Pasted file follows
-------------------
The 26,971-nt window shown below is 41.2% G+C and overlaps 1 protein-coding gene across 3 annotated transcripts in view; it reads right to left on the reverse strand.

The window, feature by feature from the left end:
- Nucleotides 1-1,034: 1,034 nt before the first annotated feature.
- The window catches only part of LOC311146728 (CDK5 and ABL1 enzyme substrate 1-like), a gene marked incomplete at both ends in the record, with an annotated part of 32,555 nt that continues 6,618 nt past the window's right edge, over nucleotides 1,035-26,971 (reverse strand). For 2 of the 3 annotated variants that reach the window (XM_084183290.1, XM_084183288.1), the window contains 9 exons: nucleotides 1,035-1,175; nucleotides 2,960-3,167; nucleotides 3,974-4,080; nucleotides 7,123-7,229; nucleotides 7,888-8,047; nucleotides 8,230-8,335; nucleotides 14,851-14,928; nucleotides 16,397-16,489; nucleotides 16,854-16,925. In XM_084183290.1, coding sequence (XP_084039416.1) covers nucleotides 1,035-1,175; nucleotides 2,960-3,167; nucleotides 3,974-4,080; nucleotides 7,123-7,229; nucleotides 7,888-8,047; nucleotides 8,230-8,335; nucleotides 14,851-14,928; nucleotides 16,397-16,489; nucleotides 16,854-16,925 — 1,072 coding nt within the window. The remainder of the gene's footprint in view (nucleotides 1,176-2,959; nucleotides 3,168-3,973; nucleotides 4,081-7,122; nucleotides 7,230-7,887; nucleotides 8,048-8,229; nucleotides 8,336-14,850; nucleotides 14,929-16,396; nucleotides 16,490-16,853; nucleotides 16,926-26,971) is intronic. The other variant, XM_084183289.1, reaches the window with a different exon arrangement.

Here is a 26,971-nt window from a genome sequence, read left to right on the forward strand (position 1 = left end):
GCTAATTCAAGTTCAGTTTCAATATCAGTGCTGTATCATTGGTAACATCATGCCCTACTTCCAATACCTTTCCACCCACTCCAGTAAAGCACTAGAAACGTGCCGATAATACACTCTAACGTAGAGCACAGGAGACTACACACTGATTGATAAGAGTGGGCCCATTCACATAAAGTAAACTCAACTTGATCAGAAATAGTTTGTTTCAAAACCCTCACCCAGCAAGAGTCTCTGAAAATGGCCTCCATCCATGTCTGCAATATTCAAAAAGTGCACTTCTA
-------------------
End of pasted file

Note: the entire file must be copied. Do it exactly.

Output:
The 26,971-nt window shown below is 41.2% G+C and overlaps 1 protein-coding gene across 3 annotated transcripts in view; it reads right to left on the reverse strand.

The window, feature by feature from the left end:
- Nucleotides 1-1,034: 1,034 nt before the first annotated feature.
- The window catches only part of LOC311146728 (CDK5 and ABL1 enzyme substrate 1-like), a gene marked incomplete at both ends in the record, with an annotated part of 32,555 nt that continues 6,618 nt past the window's right edge, over nucleotides 1,035-26,971 (reverse strand). For 2 of the 3 annotated variants that reach the window (XM_084183290.1, XM_084183288.1), the window contains 9 exons: nucleotides 1,035-1,175; nucleotides 2,960-3,167; nucleotides 3,974-4,080; nucleotides 7,123-7,229; nucleotides 7,888-8,047; nucleotides 8,230-8,335; nucleotides 14,851-14,928; nucleotides 16,397-16,489; nucleotides 16,854-16,925. In XM_084183290.1, coding sequence (XP_084039416.1) covers nucleotides 1,035-1,175; nucleotides 2,960-3,167; nucleotides 3,974-4,080; nucleotides 7,123-7,229; nucleotides 7,888-8,047; nucleotides 8,230-8,335; nucleotides 14,851-14,928; nucleotides 16,397-16,489; nucleotides 16,854-16,925 — 1,072 coding nt within the window. The remainder of the gene's footprint in view (nucleotides 1,176-2,959; nucleotides 3,168-3,973; nucleotides 4,081-7,122; nucleotides 7,230-7,887; nucleotides 8,048-8,229; nucleotides 8,336-14,850; nucleotides 14,929-16,396; nucleotides 16,490-16,853; nucleotides 16,926-26,971) is intronic. The other variant, XM_084183289.1, reaches the window with a different exon arrangement.

Here is a 26,971-nt window from a genome sequence, read left to right on the forward strand (position 1 = left end):
GCTAATTCAAGTTCAGTTTCAATATCAGTGCTGTATCATTGGTAACATCATGCCCTACTTCCAATACCTTTCCACCCACTCCAGTAAAGCACTAGAAACGTGCCGATAATACACTCTAACGTAGAGCACAGGAGACTACACACTGATTGATAAGAGTGGGCCCATTCACATAAAGTAAACTCAACTTGATCAGAAATAGTTTGTTTCAAAACCCTCACCCAGCAAGAGTCTCTGAAAATGGCCTCCATCCATGTCTGCAATATTCAAAAAGTGCACTTCTA